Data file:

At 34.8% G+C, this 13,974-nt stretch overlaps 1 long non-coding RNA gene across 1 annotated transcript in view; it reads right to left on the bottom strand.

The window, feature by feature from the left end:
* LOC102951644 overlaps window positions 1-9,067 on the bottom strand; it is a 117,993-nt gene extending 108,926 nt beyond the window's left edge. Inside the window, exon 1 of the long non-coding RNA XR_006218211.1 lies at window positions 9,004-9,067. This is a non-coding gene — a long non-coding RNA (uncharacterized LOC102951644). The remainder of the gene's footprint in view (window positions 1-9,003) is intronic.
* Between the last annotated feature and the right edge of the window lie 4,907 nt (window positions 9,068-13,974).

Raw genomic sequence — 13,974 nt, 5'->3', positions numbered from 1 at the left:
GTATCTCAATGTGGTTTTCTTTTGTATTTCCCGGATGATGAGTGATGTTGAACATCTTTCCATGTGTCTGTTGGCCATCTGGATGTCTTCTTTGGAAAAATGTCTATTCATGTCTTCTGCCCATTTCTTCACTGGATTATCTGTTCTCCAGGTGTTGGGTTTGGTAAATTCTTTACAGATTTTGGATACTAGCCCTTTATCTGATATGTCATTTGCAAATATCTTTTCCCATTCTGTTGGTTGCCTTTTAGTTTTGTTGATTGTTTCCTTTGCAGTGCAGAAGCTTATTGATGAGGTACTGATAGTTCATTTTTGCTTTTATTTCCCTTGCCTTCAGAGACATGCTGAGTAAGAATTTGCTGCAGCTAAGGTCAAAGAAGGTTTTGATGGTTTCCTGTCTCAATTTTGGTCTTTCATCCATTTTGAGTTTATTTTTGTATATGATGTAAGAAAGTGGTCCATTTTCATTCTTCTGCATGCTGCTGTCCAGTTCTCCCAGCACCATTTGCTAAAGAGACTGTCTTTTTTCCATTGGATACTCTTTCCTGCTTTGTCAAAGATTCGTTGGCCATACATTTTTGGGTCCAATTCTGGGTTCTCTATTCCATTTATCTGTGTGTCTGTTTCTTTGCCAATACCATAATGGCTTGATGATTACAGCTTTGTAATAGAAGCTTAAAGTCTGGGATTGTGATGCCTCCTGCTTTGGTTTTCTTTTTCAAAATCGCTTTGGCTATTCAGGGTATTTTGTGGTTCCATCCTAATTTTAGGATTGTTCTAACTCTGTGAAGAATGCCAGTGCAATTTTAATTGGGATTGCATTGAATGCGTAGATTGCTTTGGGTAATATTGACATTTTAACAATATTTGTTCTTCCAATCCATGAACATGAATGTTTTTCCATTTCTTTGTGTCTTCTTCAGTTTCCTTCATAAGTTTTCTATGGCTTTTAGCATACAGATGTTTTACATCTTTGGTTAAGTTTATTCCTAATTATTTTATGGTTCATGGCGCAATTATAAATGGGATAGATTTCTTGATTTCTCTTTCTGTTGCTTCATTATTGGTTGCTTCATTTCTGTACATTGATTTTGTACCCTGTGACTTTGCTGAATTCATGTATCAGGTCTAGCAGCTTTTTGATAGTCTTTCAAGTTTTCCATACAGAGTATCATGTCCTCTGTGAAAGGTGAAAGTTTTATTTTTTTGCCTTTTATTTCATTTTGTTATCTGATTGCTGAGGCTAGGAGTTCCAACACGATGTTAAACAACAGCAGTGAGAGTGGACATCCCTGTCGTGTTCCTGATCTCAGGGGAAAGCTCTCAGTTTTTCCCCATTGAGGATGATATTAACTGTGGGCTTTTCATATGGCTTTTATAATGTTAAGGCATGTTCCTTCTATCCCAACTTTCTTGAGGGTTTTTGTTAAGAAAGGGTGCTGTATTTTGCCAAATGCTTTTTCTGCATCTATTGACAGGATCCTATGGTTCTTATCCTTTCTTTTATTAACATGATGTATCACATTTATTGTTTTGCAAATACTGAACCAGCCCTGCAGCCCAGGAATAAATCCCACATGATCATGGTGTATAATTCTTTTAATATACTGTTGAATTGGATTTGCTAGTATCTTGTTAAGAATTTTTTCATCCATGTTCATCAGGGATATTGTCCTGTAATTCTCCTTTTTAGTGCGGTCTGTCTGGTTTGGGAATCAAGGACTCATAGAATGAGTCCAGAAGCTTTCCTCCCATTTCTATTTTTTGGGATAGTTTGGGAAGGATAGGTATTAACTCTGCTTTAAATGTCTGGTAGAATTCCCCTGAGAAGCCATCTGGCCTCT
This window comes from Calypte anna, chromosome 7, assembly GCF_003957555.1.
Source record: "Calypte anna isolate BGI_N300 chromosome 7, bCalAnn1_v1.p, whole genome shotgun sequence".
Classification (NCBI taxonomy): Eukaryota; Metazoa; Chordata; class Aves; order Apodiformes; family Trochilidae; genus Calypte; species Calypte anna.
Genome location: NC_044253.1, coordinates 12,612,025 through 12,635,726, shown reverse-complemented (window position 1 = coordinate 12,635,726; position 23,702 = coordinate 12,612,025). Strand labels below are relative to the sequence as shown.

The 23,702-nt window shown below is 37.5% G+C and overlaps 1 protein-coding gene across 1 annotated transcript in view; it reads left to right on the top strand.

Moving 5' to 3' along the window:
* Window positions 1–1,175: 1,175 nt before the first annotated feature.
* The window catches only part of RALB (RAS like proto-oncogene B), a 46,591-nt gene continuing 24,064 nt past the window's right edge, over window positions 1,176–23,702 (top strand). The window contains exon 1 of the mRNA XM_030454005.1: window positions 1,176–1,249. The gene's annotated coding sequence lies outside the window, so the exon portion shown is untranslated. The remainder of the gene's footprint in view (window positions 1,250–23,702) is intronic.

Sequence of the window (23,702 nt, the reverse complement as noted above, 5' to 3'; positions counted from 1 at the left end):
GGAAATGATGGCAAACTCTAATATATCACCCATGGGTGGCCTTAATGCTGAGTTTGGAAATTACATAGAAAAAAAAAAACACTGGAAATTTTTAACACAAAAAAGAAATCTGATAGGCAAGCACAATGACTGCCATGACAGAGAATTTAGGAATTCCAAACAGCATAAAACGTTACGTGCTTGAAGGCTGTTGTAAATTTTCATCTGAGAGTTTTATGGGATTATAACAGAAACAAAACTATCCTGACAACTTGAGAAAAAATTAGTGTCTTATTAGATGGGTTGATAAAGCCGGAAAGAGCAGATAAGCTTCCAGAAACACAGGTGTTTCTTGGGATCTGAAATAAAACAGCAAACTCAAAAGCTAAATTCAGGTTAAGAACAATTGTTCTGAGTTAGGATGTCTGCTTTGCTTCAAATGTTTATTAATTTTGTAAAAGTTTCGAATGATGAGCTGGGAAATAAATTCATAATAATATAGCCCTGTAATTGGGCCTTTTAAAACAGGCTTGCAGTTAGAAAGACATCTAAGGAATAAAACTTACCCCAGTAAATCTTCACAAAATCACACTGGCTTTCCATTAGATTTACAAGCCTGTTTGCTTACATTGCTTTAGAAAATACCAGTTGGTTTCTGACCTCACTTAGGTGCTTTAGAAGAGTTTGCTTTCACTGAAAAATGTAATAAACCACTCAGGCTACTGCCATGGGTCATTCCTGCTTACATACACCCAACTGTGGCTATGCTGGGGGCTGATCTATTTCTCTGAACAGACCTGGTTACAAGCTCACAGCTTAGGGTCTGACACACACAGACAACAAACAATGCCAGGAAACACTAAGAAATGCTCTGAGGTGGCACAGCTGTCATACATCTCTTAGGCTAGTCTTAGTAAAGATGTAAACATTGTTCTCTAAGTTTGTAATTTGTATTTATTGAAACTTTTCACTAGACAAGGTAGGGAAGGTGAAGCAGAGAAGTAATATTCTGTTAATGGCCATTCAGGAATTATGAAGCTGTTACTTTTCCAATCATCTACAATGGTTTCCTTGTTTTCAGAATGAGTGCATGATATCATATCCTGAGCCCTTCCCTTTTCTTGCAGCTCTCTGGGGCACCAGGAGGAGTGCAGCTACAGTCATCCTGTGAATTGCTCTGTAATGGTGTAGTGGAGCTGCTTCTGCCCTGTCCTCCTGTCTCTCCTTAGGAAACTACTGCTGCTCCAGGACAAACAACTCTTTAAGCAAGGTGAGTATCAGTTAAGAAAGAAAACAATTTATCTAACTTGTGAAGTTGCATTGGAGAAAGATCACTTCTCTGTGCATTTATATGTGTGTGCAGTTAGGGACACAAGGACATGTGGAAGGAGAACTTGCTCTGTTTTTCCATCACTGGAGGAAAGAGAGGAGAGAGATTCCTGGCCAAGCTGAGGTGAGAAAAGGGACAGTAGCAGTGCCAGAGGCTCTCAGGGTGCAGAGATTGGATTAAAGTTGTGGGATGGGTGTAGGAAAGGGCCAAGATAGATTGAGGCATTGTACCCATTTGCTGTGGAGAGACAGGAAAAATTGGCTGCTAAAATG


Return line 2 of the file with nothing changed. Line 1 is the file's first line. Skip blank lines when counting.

The window, feature by feature from the left end: